Boris Aronson and the Avant-garde Yiddish Theatre Kiev entertain the Ben Uri Gallery

By Culture24 Reporter | 25 April 2013

Exhibition preview: Boris Aronson and the Avant-garde Yiddish Theatre Kiev 1917  ̶  New York 1929, Ben Uri Museum and Gallery, London, until June 20 2013

An image of a black and white illustration of various theatrical figures
Boris Aronson, Book Illustration for cover (1920)© Courtesy Ben Uri
A graduate of Kiev Art School who was born the son of the Rabbi of Kiev, Boris Aronson’s schooling in modernist drawing flourished in the Yiddish Theatres of New York between 1924 and 1929, a springboard which saw him win eight Tony Awards for theatre designs on Broadway.

So it’s unsurprising that an internationally-flavoured exhibition, dedicated to his avant-garde costume and theatre creations, should have originally been thought up by the Galerie Le Minotaure, which is based in Paris and Tel Aviv.

They’ve brought together more than 50 rare, original and little-known works on paper by Aronson, contextualised by a more modest number made by his peers and a range of books and photographs.

Aronson’s style is defined by a bold combination of Cubo-Futurism and Constrctivism, telling tales of an artistic journey from the Ukraine to Moscow, Berlin, Paris and New York during a time of war and revolution.

He published one of the first manifestos of progressive Jewish art – Paths of Jewish Painting, in which one of his peers, Marc Chagall, was mentioned – and helped the Moscow Jewish Chamber on productions including Romeo and Juliet.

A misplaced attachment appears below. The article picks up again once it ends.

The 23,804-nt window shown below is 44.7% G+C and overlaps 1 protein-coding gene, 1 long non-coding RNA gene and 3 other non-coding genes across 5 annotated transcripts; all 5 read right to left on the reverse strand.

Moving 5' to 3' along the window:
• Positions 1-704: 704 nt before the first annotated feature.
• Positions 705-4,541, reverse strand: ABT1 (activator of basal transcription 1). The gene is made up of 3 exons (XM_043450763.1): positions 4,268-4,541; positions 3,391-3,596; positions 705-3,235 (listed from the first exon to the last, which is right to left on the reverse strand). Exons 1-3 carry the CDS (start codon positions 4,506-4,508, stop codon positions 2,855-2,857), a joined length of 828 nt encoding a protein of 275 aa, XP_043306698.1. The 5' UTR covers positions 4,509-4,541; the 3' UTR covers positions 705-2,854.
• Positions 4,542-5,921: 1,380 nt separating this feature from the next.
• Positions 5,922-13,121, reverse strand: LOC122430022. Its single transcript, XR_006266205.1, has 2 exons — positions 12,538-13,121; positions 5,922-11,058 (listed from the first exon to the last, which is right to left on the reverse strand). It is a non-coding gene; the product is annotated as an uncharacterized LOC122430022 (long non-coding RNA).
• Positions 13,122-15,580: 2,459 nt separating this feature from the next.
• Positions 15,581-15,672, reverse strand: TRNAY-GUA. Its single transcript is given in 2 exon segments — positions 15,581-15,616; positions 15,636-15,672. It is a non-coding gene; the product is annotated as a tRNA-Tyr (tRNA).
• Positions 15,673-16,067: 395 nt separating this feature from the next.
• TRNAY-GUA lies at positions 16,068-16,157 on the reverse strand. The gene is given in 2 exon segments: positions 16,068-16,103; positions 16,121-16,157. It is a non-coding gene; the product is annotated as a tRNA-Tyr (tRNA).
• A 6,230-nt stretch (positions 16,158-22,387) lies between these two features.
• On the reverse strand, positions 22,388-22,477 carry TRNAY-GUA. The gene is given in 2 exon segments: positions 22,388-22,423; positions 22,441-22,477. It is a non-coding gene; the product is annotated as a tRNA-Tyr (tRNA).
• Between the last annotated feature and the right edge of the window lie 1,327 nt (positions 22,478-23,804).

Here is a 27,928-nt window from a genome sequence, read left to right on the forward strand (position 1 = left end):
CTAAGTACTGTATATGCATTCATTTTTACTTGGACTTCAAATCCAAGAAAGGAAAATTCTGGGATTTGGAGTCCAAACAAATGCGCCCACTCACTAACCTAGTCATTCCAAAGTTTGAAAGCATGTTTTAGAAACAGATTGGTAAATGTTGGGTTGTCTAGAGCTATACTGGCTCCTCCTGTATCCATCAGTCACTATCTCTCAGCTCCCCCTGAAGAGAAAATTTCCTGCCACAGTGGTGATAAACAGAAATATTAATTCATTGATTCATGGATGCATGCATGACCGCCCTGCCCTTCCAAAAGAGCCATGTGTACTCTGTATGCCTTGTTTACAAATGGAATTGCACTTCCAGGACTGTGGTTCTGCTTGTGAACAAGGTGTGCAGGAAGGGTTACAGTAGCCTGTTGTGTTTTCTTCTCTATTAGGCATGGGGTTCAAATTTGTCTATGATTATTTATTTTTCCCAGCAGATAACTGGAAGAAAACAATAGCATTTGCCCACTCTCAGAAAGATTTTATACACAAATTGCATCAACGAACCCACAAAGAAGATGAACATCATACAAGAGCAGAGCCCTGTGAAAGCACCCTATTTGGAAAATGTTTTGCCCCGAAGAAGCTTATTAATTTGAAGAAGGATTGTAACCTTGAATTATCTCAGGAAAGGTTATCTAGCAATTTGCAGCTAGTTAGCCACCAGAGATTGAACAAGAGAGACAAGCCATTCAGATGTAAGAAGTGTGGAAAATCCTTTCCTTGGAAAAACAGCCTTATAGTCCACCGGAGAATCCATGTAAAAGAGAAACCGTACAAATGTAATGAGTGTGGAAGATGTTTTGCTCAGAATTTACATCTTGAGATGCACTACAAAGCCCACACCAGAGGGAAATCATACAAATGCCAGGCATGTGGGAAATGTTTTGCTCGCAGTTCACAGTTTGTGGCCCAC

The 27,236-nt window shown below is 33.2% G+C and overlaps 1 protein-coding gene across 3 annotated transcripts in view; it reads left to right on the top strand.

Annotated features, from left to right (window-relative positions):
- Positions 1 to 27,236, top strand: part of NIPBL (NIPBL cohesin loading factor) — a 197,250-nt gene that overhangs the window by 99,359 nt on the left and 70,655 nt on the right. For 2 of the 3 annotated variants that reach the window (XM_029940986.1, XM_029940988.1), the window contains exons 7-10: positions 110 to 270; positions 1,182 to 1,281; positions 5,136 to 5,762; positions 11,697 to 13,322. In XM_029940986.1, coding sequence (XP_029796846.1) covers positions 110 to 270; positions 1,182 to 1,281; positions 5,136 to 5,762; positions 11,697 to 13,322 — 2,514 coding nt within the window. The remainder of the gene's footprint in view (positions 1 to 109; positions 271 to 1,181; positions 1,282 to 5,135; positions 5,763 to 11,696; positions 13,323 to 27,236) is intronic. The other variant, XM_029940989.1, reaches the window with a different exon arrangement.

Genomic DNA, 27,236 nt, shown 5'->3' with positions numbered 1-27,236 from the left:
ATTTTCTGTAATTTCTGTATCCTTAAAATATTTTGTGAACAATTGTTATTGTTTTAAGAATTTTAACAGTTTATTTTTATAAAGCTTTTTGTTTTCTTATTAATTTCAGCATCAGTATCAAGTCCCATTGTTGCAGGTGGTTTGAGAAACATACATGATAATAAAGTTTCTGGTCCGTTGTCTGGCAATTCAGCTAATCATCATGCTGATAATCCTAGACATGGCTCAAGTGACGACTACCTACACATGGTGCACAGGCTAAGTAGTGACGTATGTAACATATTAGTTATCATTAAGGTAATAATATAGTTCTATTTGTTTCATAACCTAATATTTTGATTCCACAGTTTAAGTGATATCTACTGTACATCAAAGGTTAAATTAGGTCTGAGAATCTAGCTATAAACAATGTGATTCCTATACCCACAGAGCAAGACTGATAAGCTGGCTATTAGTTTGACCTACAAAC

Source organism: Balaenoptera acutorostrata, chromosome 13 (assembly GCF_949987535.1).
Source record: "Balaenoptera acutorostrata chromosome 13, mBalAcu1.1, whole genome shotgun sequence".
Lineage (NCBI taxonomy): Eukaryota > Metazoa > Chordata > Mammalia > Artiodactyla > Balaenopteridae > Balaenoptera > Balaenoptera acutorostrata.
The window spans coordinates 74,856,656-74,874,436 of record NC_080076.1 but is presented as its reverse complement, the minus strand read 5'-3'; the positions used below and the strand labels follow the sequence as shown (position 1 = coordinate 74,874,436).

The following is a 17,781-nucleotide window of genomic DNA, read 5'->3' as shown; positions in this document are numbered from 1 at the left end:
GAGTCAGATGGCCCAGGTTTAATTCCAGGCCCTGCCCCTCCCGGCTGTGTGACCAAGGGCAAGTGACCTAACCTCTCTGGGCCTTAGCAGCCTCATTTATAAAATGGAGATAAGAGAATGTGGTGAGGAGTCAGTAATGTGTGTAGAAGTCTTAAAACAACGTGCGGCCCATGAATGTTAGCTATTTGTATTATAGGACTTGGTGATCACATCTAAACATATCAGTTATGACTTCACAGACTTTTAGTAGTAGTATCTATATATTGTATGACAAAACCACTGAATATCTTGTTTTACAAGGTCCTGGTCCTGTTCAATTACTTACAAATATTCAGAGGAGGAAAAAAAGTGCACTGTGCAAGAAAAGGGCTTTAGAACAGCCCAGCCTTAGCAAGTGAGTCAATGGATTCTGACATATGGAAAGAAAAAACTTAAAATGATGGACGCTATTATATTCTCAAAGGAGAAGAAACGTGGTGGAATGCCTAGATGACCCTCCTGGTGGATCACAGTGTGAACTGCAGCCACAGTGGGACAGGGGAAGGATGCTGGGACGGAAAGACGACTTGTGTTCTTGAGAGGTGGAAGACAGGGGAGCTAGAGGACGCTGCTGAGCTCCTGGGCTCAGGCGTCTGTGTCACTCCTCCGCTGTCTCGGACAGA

His move to Berlin, where he joined his family, saw Aronson study in the workshop of the engraver Hermann Struck, contributing xylograph woodcuts to the First Russian Art Exhibition .

But the place where he lived the longest – New York, where he moved in 1923, and remained until his death 57 years later – saw him apply his vision most dramatically, becoming the lead designer for the city’s Jewish theatres, from the experimental Unser Theatre, in the Bronx, to the Yiddish Art Theatre.

His sets embraced movement, an abiding mood and beauty. In this show, those arresting set and costume designs range from The Tragedy of Nothing, from 1927, to the 1929 depictions of The Golem and The Fiddler.

  • Open 10am-5.30pm (1pm-5.30pm Monday, 12pm-4pm Sunday, closed Saturday and May 15-16). Admission free. Follow the gallery on Twitter @BenUriGallery.

More pictures:

An image of a colourful painted design of a bird-human like theatrical performer
10th Commandment costume design (1926)© Courtesy Ben Uri
Miscellaneous, Married Couple (1920)
An image of a painting of a theatrical figure reaching to the sky with both arms
Miscellaneous, Man with Talit (1920)© Courtesy Ben Uri
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